Differential effects of non-dual and focused attention meditations on the formation of automatic perceptual habits in expert practitioners.
ABSTRACT: Non-dual meditation aims to undo maladaptive cognitive and affective patterns by recognizing their constructed and transient nature. We previously found high-amplitude spontaneous gamma (25-40?Hz) oscillatory activity during such practice. Nonetheless, it is unclear how this meditation state differs from other practices, in terms of perceptual information processing. Here, we hypothesized that non-dual meditation can downregulate the automatic formation of perceptual habits. To investigate this hypothesis, we recorded EEG from expert Buddhist meditation practitioners and matched novices to measure two components of the auditory evoked response: the Mismatch Negativity (MMN) and the Late Frontal Negativity (LFN), a potential observed at a latency sensitive to attentional engagement to the auditory environment, during the practices of Open Presence (OP) and Focused Attention (FA), as well as during a control state, in the context of a passive oddball paradigm. We found an increase in gamma oscillatory power during both meditation states in expert practitioners and an interaction between states and groups in the amplitude of the MMN. A further investigation identified the specific interplay between the MMN and the LFN as a possible marker to differentiate the two meditation states as a function of expertise. In experts, the MMN increased during FA, compared to OP, while the opposite pattern was observed at the LFN latency. We propose that the state of OP in experts is characterized by increased sensory monitoring and reduced perceptual inferences compared to FA. This study represents a first attempt to describe the impact of non-dual meditation states on the regulation of automatic brain predictive processes.
Project description:BACKGROUND: Impairments in mismatch negativity (MMN) generation have been consistently reported in patients with schizophrenia. However, underlying oscillatory activity of MMN deficits in schizophrenia and the relationship with cognitive impairments have not been investigated in detail. Time-frequency power and phase analyses can provide more detailed measures of brain dynamics of MMN deficits in schizophrenia. METHOD: 21 patients with schizophrenia and 21 healthy controls were tested with a roving frequency paradigm to generate MMN. Time-frequency domain power and phase-locking (PL) analysis was performed on all trials using short-time Fourier transforms with Hanning window tapering. A comprehensive battery (CANTAB) was used to assess neurocognitive functioning. RESULTS: Mean MMN amplitude was significantly lower in patients with schizophrenia (95% CI 0.18 - 0.77). Patients showed significantly lower EEG power (95% CI -1.02 - -0.014) in the ~4-7 Hz frequency range (theta band) between 170 and 210 ms. Patients with schizophrenia showed cognitive impairment in multiple domains of CANTAB. However, MMN impairments in amplitude and power were not correlated with clinical measures, medication dose, social functioning or neurocognitive performance. CONCLUSION: The findings from this study suggested that while MMN may be a useful marker to probe NMDA receptor mediated mechanisms and associated impairments in gain control and perceptual changes, it may not be a useful marker in association with clinical or cognitive changes. Trial-by-trial EEG power analysis can be used as a measure of brain dynamics underlying MMN deficits which also can have implications for the use of MMN as a biomarker for drug discovery.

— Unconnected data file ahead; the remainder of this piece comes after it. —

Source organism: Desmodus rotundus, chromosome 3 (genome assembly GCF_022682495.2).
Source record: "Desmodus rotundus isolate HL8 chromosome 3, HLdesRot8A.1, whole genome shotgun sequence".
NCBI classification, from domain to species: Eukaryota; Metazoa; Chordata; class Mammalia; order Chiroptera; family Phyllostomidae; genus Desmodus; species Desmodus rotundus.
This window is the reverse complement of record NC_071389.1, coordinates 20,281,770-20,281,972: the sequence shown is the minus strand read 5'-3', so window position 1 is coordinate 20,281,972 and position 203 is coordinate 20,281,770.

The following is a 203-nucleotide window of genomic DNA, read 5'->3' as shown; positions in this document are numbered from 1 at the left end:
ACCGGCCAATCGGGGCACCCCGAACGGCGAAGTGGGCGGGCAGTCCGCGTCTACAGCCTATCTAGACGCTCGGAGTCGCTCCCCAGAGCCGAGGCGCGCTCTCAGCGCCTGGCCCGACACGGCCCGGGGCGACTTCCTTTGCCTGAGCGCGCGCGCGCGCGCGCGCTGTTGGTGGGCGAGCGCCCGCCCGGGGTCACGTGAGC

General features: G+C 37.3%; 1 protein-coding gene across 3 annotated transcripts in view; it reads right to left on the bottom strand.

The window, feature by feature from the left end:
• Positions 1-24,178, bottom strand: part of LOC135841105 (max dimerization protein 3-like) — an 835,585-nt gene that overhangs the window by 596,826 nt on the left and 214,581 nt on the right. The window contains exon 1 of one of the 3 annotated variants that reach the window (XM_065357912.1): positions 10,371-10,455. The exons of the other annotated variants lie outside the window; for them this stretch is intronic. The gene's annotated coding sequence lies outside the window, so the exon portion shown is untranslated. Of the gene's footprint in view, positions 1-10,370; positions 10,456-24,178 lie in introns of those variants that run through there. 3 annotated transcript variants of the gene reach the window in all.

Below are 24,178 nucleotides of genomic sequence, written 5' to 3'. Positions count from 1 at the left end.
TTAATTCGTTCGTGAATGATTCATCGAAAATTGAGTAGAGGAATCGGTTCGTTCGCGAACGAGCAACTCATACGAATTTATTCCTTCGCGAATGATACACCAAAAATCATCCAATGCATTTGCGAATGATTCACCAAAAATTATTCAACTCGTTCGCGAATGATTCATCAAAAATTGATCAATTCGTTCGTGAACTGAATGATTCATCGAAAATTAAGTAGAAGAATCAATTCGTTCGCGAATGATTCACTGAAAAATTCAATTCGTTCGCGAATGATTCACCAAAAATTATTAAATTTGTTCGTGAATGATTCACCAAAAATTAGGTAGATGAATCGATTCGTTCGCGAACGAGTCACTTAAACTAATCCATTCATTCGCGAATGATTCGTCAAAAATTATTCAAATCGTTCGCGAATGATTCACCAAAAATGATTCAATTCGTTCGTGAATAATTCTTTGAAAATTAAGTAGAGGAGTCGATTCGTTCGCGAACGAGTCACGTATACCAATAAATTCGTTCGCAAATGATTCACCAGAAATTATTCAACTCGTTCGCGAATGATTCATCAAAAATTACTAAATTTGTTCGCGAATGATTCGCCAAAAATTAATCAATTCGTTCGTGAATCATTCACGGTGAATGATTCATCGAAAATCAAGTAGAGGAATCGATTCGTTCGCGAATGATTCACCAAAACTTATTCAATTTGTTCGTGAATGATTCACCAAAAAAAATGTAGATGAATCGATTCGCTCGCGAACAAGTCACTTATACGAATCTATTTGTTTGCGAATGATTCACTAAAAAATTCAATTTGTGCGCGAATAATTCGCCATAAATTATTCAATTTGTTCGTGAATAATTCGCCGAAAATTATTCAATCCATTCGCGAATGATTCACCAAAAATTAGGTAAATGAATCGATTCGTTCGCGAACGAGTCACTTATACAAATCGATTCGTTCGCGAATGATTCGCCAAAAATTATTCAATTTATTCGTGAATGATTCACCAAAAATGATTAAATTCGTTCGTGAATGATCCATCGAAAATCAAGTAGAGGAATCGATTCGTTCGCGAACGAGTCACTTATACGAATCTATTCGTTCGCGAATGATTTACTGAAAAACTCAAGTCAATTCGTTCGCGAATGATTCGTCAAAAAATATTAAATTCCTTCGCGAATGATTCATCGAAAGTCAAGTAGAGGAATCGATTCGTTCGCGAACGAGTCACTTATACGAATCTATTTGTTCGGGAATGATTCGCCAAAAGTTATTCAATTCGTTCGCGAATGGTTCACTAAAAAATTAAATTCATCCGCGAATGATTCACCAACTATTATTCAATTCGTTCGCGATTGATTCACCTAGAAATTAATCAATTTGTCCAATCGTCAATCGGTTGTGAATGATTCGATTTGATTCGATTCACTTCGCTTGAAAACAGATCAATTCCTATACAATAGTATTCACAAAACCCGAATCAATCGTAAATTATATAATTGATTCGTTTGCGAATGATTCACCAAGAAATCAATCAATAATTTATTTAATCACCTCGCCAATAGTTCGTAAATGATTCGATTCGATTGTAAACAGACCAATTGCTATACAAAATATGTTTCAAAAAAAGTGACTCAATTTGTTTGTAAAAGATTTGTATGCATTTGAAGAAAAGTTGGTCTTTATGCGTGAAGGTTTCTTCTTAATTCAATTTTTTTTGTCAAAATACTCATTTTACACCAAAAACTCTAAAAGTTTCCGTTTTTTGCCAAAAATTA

Project description:Multivariate pattern classification methods are increasingly applied to neuroimaging data in the context of both fundamental research and in brain-computer interfacing approaches. Such methods provide a framework for interpreting measurements made at the single-trial level with respect to a set of two or more distinct mental states. Here, we define an approach in which the output of a binary classifier trained on data from an auditory mismatch paradigm can be used for online tracking of perception and as a neurofeedback signal. The auditory mismatch paradigm is known to induce distinct perceptual states related to the presentation of high- and low-probability stimuli, which are reflected in event-related potential (ERP) components such as the mismatch negativity (MMN). The first part of this paper illustrates how pattern classification methods can be applied to data collected in an MMN paradigm, including discussion of the optimization of preprocessing steps, the interpretation of features and how the performance of these methods generalizes across individual participants and measurement sessions. We then go on to show that the output of these decoding methods can be used in online settings as a continuous index of single-trial brain activation underlying perceptual discrimination. We conclude by discussing several potential domains of application, including neurofeedback, cognitive monitoring and passive brain-computer interfaces.